SquareMeal Review of Moncks of Dover Street
This all-day brasserie comes from the team behind the glamorous Chinese Park Chinois, which is just round the corner on Berkeley Street. Park Chinois may be famous for its celebrity pulling power and opulence but Moncks has ditched the bling for a more brasserie-influenced style.
That’s not to say that Moncks isn’t good looking, just that it veers on the side of contemporary elegance rather than all-out glamour. Moncks may only have opened its doors in 2019, but this is a restaurant that harks back to the Mayfair of old – think brass fittings, cosy booths for two opposite the marble-topped bar and an indoor ‘courtyard’ where the walls are lined with vintage-style artwork.
The all-day menu, meanwhile, stretches from breakfast right through to dinner with a run of crowd-pleasing brasserie classics, often given luxurious updates to remind you which postcode you’re in. Take the signature breakfast dish of truffled benedict, which adds artichoke and black truffle to the combo of hollandaise sauce and poached egg (the eggs are organic, natch). But the kitchen can also do modern: witness a plant-based fry-up which updates the full English with vegan fried ‘eggs’.
Still, we’d suggest you embrace the decadence to get the most out of this place. A decent lobster roll features sweet chunks of shellfish slathered in béarnaise sauce and served in a fluffy brioche bun, with the option to add 10g of caviar on top for an extra £24.
The standout dish, however, has to be the truffle mac ‘n’ cheese. Most restaurants simply top the dish with black truffle shavings, whereas Moncks fills each tube of pasta with thick truffle-flecked cheese sauce before topping it all off with truffle shavings, which are revealed when your fork breaks through the crisp gratinated topping. It’s the ultimate indulgence.
Service is as sleek as you’d expect in this part of town while a well-assembled (if expensive) drinks list includes a refreshing peach Bellini. Moncks may not be doing anything revolutionary, but it certainly does traditional luxury very well.
About Moncks of Dover Street
The name of this brand-new Mayfair brasserie sets the tone nicely for what is – unsurprisingly, given its location – an upmarket establishment. Inspired by Christopher Monck, the 16th-century duke who owned the Clarendon Estate (which encompassed Dover Street, Bond Street and Albemarle Street), Moncks comes from the team behind nearby Park Chinois, though the concept is quite different.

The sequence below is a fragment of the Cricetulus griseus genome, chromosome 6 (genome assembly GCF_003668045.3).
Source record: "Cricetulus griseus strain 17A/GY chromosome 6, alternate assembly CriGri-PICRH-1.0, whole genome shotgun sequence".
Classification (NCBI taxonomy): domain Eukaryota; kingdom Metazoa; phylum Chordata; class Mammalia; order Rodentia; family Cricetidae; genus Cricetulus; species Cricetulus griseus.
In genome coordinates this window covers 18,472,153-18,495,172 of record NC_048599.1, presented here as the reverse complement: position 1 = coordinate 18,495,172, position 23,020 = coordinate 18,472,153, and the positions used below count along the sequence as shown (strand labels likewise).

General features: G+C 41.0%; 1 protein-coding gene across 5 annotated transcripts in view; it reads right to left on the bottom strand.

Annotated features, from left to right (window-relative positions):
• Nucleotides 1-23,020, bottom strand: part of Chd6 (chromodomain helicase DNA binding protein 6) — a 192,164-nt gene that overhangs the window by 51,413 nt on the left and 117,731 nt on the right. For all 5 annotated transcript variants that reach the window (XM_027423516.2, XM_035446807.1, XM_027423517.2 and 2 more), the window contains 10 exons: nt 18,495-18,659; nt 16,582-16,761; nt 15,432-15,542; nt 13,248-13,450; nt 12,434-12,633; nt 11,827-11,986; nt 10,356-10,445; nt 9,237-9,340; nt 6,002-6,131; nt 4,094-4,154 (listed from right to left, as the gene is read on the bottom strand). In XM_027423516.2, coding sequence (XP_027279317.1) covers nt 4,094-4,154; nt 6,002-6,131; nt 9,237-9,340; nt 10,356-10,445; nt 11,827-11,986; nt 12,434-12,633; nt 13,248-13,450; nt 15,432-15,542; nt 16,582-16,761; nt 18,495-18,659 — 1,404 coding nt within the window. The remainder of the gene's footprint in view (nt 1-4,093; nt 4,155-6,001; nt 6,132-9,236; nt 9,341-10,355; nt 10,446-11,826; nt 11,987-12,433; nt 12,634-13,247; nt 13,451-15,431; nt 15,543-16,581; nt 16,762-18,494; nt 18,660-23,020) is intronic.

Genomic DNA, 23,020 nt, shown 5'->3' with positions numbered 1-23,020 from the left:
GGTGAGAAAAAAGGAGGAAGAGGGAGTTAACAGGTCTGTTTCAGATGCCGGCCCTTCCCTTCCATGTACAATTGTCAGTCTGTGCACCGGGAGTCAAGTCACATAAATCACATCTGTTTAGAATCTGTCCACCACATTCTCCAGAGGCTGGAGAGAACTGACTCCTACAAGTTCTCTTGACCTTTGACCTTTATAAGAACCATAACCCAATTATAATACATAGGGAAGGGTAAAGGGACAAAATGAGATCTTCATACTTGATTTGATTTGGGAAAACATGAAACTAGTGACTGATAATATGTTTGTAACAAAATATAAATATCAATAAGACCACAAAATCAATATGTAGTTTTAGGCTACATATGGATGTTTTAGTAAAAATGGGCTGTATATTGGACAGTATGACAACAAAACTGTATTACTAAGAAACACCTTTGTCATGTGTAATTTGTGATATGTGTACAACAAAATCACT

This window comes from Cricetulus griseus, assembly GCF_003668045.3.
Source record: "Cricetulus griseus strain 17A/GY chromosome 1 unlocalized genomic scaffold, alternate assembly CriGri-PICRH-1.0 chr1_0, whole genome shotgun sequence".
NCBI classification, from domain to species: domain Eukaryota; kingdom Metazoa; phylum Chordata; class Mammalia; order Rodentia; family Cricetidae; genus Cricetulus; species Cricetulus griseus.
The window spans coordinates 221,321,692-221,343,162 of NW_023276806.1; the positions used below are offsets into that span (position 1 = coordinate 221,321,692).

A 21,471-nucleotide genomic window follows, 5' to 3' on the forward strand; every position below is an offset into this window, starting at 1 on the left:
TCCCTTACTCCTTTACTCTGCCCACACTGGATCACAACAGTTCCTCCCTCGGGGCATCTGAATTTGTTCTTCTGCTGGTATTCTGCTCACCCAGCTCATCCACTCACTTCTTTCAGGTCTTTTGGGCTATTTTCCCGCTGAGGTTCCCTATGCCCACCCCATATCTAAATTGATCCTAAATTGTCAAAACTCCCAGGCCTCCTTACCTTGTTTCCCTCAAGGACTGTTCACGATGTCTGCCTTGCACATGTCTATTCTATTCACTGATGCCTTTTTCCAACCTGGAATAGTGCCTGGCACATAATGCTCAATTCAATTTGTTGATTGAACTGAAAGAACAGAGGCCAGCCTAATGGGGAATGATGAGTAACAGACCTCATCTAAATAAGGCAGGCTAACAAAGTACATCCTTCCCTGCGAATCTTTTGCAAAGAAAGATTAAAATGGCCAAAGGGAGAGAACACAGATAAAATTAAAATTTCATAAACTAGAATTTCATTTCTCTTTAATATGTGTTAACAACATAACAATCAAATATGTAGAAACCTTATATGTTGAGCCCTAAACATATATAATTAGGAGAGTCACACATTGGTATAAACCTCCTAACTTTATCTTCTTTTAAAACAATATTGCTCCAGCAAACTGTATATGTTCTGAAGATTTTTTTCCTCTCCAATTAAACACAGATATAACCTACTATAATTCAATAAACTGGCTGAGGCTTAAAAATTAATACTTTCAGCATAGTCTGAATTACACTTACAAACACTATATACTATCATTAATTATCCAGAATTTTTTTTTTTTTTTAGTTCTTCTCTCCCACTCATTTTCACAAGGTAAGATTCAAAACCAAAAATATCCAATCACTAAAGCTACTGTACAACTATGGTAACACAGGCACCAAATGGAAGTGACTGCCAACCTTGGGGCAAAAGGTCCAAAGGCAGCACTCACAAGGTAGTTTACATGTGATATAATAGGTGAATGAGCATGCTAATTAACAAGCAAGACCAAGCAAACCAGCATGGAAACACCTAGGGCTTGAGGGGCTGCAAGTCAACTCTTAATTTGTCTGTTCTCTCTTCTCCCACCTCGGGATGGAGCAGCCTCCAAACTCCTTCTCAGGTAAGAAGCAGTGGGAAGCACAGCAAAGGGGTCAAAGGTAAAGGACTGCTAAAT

Both share the same ethos on quality and expertly sourced ingredients, but whereas Park Chinois is all about big-money special-occasion Cantonese dining, Moncks bills itself as an all-day destination (though still for discerning foodies with money to burn).
Breakfast, served until late morning on weekdays and midday at weekends, offers everything from gourmet porridge (made with coconut, chia seeds, soya milk, pomegranate and matcha tea powder) and goji berry granola to its signature truffled benedict (artichoke, black truffle, organic poached eggs and hollandaise sauce on English muffin) and the full vegan, a novel take on the traditional full English complete with vegan ‘fried eggs’.
Those wishing to dine from the all-day menu can go for light and healthy options, such as Dover sole meunière with toasted almonds, or a salad from a range including Caesar, caprese, nicoise and beetroot, or something a bit more substantial, such as beef bourguignon or a lobster roll.
Either way, as the kitchen is led by Gennaro Vitto and Valentino Pepe – two passionate Italian chefs who worked alongside each other at Park Chinois – you can be sure that whatever you order will be beautifully cooked and perfectly presented.
To drink, a French-leaning wine list has about 40 wines by the bottle and a dozen by the glass, though with scant choice for under £40, there’s no mistaking you’re in Mayfair.
As for the decor, stone floors, cosy booth seating and plenty of reflective surfaces help to create a classic brasserie feel that’s classy enough to warrant the pricey menu without being pretentious.